You know, they say most things happen for a reason though and I’m reasonably sure someone had a hand in that. For you see when everything fell apart I defaulted to the University of Washington. It was close to home but whatever I was in college. Come about 4 weeks into the first quarter though my dad was on his way into surgery. Where? The UW Medical Center. It made traveling to see him much easier than if I had been in Texas. The bad news was the cancer had attached itself to things that couldn’t be removed by the time they got there. They had to remove a decent amount of the pancreas, but not all of it could go, some of it was attached to the descending aorta. He began chemotherapy immediately.
Two moths later it was Christmas time, which also means it was in the same time frame as my birthday. On the morning of my birthday my dad said we were heading out to Brett’s.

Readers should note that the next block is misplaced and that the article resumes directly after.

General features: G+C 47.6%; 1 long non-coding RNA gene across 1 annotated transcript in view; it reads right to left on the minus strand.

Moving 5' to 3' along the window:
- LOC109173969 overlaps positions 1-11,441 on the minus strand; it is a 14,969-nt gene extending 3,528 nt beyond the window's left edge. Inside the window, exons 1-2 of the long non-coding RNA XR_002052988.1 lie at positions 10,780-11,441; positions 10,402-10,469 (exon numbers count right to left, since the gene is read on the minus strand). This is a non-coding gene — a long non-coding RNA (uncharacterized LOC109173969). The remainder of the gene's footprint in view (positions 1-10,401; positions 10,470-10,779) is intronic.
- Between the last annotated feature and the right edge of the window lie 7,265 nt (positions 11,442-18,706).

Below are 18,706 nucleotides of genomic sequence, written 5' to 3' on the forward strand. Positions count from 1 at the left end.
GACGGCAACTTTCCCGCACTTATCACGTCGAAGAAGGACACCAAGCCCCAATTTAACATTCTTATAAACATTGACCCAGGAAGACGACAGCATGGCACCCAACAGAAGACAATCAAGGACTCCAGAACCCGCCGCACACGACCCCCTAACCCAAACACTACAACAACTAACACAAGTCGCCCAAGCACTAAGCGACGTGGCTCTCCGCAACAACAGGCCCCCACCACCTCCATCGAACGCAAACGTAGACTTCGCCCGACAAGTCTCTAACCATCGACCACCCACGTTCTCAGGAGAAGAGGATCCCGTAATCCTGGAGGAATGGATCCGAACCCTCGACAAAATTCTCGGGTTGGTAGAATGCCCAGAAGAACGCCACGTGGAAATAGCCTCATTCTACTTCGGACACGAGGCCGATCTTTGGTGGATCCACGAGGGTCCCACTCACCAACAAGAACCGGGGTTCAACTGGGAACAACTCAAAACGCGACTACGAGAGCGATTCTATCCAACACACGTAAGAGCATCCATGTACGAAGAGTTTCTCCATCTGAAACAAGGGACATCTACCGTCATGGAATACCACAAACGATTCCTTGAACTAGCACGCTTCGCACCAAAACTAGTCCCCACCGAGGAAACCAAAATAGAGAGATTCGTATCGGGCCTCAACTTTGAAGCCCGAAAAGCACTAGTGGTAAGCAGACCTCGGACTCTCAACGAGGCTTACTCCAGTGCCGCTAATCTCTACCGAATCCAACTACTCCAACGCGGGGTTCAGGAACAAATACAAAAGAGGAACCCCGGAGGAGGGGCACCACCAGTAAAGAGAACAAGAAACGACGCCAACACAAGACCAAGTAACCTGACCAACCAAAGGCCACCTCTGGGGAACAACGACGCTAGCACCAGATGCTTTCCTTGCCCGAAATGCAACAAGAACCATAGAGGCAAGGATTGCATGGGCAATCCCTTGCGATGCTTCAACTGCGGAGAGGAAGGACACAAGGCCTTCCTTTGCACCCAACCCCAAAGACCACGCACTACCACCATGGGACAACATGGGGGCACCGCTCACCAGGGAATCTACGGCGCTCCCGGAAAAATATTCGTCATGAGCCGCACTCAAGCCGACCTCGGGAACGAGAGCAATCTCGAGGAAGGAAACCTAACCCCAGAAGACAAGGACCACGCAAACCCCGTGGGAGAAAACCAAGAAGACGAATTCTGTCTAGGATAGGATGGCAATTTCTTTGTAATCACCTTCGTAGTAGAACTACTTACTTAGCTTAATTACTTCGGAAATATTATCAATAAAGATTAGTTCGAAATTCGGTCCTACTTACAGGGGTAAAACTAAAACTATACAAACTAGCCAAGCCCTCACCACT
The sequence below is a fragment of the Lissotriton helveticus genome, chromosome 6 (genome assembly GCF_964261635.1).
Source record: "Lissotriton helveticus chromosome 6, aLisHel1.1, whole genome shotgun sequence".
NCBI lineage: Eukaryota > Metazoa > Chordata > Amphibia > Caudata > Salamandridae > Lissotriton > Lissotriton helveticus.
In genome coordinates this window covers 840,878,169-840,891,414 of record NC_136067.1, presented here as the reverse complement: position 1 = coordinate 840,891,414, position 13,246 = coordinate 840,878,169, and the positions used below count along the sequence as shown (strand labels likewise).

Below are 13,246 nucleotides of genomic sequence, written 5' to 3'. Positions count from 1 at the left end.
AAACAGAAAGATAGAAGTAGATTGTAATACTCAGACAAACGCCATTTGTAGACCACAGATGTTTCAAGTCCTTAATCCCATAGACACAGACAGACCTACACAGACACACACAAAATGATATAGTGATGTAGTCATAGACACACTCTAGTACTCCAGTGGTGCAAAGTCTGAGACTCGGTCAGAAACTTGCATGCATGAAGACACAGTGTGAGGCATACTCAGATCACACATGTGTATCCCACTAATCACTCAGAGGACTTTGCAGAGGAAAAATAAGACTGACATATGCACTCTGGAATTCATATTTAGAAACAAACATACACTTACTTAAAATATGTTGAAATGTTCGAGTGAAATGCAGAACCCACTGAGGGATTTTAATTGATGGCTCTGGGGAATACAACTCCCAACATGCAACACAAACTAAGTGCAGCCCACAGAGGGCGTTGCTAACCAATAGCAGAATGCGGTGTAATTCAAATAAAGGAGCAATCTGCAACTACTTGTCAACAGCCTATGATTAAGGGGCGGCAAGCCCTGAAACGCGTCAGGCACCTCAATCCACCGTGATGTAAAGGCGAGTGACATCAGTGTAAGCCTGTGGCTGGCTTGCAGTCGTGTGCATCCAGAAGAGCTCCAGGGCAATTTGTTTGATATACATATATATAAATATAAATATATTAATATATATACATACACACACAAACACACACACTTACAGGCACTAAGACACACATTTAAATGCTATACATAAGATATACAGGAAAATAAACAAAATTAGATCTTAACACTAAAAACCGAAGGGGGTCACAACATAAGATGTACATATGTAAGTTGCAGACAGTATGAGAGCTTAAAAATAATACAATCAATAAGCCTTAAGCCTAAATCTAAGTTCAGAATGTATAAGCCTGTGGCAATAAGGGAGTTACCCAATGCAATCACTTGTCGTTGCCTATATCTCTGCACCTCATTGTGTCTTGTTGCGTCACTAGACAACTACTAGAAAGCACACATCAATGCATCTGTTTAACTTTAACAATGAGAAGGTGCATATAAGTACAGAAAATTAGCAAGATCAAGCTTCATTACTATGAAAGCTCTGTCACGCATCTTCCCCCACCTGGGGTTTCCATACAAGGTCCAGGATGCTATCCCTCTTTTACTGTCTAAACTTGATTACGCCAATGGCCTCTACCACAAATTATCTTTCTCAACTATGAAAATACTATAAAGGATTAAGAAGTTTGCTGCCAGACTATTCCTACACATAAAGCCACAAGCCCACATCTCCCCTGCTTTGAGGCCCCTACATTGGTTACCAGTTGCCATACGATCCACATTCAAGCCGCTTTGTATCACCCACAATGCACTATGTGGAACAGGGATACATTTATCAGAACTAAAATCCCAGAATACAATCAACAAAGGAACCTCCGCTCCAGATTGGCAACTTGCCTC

We arrive at Brett’s and it’s like I’m 6 and it’s Christmas morning all over again.
I know, it’s amazing, I still had hair on the top of my head and I was so much thinner! Brett gives me a run down on the rifle. Maintenance issues I need to do. Properly breaking it out of the case to use it, there’s a reason there’s a torque wrench with it. Using the 1907 sling and properly snugging it up.
Four day’s later I’m gifted a pile of ammunition to match the rifle.
In the box was a combination of Federal Gold Medal Match, 168 and 175 grain. As well as Blackhills 168, 175, both regular and moly coated.
Sadly my father would never see his last gift to me fire. That summer he was still undergoing chemo and we never made it to the range. I was able to make it to the range once with a friend just before he passed away. I brought home the 5 shot group that was about an inch and a half in size from 200 yards.
He grinned from ear to ear.